Gays: Not Allowed to Openly Serve, Not Allowed to Openly Contribute to DADT ‘Debate’

Ya know how we think it’s silly that even straight soldiers’ families are getting the chance to weigh in on repealing DADT? When it comes to weighing in on the public sphere, once again the straights are leading the debate!

Producers aren’t exactly booking the LGBTs to come on and chat about the policy that affects them.

Since it became law in 1993 under Bill Clinton, DADT has forced lesbian, gay and bisexual service members to stay in the closet or face discharge; the law has drummed more than 13,500 members out of the armed forces, while forcing tens of thousands of current service members to hide their identities.

Yet in the four weeks following Obama’s call (1/28/10–2/24/10), only three of 25 sources commenting on DADT on ABC, CBS and NBC—one on each network—were identified as gay, lesbian, bisexual or representing an LGBT organization.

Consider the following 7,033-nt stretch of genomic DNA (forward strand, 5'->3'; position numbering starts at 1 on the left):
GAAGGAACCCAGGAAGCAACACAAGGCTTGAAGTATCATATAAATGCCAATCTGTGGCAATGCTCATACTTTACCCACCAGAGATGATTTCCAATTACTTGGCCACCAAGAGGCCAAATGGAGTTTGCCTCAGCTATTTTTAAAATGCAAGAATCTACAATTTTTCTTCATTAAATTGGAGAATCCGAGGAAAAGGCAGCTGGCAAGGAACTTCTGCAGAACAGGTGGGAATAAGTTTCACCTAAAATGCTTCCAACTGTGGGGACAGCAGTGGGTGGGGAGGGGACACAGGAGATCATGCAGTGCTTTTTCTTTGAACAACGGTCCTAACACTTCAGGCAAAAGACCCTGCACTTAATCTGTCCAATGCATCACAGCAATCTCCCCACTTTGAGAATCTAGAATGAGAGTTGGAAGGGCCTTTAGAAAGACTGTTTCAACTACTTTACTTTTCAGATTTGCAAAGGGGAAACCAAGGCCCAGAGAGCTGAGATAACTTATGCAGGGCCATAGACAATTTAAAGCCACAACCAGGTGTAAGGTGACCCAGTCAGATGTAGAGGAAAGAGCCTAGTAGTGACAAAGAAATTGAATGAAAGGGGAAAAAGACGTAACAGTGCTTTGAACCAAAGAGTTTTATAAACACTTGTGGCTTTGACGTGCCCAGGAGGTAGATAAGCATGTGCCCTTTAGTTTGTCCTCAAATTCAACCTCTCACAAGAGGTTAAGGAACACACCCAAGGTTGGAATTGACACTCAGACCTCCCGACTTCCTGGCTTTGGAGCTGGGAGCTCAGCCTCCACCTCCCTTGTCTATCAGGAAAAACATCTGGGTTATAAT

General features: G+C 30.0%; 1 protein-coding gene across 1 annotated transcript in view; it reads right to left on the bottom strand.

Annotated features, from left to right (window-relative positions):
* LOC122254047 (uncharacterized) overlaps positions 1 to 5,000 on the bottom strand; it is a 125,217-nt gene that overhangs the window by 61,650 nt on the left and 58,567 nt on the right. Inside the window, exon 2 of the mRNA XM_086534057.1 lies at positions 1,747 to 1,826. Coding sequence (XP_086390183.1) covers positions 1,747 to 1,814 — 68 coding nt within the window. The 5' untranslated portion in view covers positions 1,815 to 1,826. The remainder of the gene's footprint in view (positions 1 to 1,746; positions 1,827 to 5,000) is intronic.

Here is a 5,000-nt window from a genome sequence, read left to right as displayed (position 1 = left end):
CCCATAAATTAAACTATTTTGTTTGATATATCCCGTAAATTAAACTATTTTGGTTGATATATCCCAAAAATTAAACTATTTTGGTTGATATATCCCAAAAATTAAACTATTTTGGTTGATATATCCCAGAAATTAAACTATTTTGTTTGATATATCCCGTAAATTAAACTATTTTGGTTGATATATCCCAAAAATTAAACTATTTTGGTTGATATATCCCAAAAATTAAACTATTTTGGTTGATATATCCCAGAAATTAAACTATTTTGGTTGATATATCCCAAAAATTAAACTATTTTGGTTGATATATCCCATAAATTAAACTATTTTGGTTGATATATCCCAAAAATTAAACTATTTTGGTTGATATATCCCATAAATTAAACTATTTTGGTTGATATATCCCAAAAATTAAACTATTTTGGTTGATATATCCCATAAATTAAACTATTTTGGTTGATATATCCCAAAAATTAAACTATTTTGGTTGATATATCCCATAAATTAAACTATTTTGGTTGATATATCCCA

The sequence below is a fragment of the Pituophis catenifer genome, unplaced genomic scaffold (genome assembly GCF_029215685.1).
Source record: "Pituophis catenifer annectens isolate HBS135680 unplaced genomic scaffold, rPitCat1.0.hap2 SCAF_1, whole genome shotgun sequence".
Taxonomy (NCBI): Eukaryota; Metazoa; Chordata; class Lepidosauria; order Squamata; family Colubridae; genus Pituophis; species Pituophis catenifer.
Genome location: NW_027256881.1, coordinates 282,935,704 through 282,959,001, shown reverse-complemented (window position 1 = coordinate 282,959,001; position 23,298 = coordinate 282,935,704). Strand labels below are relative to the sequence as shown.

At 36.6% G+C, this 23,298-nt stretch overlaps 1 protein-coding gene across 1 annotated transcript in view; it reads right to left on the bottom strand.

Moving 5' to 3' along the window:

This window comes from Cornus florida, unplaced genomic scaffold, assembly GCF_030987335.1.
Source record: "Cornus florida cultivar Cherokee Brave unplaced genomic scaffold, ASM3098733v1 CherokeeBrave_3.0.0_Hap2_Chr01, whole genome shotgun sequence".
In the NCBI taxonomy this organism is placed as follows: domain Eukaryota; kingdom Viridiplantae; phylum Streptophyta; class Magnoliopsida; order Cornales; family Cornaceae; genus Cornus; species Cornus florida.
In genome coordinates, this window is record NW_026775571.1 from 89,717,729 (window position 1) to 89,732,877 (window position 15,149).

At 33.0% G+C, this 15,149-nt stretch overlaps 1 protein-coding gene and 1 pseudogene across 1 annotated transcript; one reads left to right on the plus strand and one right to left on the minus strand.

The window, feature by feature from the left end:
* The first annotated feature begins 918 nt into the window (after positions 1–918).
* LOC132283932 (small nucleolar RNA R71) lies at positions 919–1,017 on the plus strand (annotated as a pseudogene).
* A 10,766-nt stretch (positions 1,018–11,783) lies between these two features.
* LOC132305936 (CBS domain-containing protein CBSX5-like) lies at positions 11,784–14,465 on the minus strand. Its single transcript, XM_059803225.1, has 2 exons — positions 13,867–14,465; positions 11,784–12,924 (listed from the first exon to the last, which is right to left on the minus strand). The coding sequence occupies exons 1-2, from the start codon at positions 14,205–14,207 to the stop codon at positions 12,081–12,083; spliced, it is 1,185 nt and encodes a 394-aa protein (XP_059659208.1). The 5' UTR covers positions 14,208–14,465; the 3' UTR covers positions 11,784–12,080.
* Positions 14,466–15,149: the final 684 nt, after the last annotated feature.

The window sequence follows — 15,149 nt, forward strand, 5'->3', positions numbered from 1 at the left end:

It isn’t just about having LGBT voices included in the debate. It’s about framing the law as something that even needs to be “debated.”

Trouble is, if it’s a question of discrimination, there’s little to debate. Framing it as a question of military effectiveness, however non-existent the evidence, gives the right a foothold and makes TV debates possible. And it lets Fox hosts bring up the North American Man-Boy Love Association. As Fox host Oliver North told Sean Hannity on February 4: “This isn’t about rights. This isn’t about fairness. It’s all about national security…. Now, here’s what’s next. NAMBLA members, same-sex marriages.”

Unsurprisingly, in Fox’s nine segments that mentioned Don’t Ask, Don’t Tell following Obama’s announcement, not a single gay source was featured.

Enter Exhibit A.